- CVT-301 shown to rapidly treat debilitating OFF episodes associated with Parkinson’s disease–
– Met primary endpoint with clinically important and statistically-significant reduction in average UPDRS III motor score versus placebo–
– Phase 2 study results to be presented at American Academy of Neurology 2014 Annual Meeting–
Chelsea, MA – April 28, 2014 – Civitas Therapeutics, Inc., a privately-held pharmaceutical company developing and commercializing transformative therapeutics using its proprietary ARCUSTM technology, today announced positive results from a Phase 2b clinical trial of CVT-301, an inhaled formulation of levodopa (L-dopa). Study results from Phase 2 studies will be presented at the 66th Annual American Academy of Neurology Meeting on April 29, 2014 at 2:30pm ET in Philadelphia, PA.
“We are extremely pleased that we met our primary endpoints in our Phase 2b trial with statistical significance, demonstrating that CVT-301 was safe and well tolerated and provides patients with a rapid, clinically important improvement in motor function. CVT-301 provided onset of action by 10 minutes with durable effects lasting for at least 60 minutes,” said Mark Iwicki, President and CEO of Civitas. “CVT-301 is being developed to address a significant unmet need facing Parkinson’s disease patients today, and these results, particularly the efficacy and ease-of-use seen in the outpatient setting, give us confidence that CVT-301 can have a transformative impact on the daily lives of patients.”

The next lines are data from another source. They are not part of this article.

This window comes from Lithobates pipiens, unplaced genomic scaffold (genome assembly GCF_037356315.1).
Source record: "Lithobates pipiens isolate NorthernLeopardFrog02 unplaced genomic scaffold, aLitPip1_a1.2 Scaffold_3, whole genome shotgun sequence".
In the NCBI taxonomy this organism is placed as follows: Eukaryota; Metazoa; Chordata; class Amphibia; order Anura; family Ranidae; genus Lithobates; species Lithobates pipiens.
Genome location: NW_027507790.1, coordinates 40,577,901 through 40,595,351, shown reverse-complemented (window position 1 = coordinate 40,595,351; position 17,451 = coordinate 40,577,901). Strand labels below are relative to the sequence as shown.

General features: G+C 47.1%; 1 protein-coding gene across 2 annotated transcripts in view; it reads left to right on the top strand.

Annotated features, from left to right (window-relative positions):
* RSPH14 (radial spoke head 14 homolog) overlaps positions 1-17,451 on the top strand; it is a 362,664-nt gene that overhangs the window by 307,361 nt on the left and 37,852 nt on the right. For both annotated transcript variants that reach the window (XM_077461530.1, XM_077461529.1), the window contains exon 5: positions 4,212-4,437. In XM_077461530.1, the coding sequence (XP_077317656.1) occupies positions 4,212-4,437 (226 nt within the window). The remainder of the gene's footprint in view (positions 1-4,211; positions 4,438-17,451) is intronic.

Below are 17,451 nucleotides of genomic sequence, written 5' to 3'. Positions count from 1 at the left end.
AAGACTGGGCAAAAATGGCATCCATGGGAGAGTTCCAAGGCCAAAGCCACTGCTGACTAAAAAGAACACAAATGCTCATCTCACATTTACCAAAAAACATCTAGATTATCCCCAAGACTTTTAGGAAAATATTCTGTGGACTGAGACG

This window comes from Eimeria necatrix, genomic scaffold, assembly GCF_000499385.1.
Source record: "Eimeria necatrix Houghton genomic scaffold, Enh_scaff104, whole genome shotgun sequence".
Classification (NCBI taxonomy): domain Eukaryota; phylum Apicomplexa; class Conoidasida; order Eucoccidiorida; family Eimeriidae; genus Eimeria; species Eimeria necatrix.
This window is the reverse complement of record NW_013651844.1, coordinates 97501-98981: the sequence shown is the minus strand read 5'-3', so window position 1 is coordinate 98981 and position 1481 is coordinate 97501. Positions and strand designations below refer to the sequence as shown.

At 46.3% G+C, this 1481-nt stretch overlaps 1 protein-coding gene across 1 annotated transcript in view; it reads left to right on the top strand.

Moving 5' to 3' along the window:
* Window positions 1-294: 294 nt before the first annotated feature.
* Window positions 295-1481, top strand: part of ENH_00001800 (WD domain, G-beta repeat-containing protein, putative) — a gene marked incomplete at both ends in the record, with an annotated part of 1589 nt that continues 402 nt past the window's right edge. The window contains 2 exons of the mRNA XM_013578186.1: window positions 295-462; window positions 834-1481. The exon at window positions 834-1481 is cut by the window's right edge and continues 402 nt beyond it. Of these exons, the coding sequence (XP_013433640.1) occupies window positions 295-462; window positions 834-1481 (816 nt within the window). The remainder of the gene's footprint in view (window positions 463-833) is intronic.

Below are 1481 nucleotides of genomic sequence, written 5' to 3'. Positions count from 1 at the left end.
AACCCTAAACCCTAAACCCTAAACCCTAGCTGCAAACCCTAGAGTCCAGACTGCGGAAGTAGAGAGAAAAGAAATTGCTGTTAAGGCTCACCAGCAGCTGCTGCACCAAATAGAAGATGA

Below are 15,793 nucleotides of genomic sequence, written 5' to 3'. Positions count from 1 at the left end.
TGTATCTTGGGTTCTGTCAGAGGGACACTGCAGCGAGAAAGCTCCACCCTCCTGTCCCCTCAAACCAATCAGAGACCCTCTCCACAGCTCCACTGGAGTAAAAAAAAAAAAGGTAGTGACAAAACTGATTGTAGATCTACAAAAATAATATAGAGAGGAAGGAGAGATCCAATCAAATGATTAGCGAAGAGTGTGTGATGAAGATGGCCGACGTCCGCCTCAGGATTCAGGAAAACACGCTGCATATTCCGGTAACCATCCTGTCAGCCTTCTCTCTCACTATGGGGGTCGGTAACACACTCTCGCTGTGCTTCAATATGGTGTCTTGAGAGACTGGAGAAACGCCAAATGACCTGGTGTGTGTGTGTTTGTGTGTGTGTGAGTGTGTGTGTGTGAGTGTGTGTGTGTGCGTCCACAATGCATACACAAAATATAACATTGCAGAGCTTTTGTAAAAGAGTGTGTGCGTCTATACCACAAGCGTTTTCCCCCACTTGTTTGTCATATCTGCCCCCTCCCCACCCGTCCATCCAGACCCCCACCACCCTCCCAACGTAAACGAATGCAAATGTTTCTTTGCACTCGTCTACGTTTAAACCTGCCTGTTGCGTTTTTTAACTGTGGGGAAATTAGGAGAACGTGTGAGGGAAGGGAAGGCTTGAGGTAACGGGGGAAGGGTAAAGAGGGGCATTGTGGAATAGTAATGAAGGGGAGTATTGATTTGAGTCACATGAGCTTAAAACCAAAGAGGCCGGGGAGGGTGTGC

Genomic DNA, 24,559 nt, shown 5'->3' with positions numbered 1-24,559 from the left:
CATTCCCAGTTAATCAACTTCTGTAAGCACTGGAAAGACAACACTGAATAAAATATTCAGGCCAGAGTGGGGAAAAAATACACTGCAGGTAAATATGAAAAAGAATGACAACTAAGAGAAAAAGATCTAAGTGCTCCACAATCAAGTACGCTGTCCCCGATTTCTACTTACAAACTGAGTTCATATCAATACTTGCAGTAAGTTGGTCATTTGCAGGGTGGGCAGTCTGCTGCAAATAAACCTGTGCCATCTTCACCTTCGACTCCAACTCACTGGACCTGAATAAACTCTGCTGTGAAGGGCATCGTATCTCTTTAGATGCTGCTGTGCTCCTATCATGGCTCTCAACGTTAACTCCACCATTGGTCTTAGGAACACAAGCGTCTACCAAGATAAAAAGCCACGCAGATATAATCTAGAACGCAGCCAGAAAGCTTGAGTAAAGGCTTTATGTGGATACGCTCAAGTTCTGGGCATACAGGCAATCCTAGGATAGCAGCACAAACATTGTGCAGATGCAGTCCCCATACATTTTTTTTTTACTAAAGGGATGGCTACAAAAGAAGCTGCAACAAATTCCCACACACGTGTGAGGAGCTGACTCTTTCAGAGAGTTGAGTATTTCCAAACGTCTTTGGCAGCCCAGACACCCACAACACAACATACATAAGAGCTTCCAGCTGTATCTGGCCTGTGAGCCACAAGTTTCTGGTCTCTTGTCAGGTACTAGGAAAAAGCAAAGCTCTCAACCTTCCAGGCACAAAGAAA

CVT-301 is being developed as an adjunctive, as-needed therapy to provide rapid and reliable relief from intermittent debilitating motor fluctuations, known as OFF episodes, suffered by Parkinson’s disease patients. OFF episodes, which result from the unpredictable nature of oral baseline therapies, affect over half of all patients on an oral L-dopa treatment regimen and are considered to be one of the most important issues facing Parkinson’s disease patients today.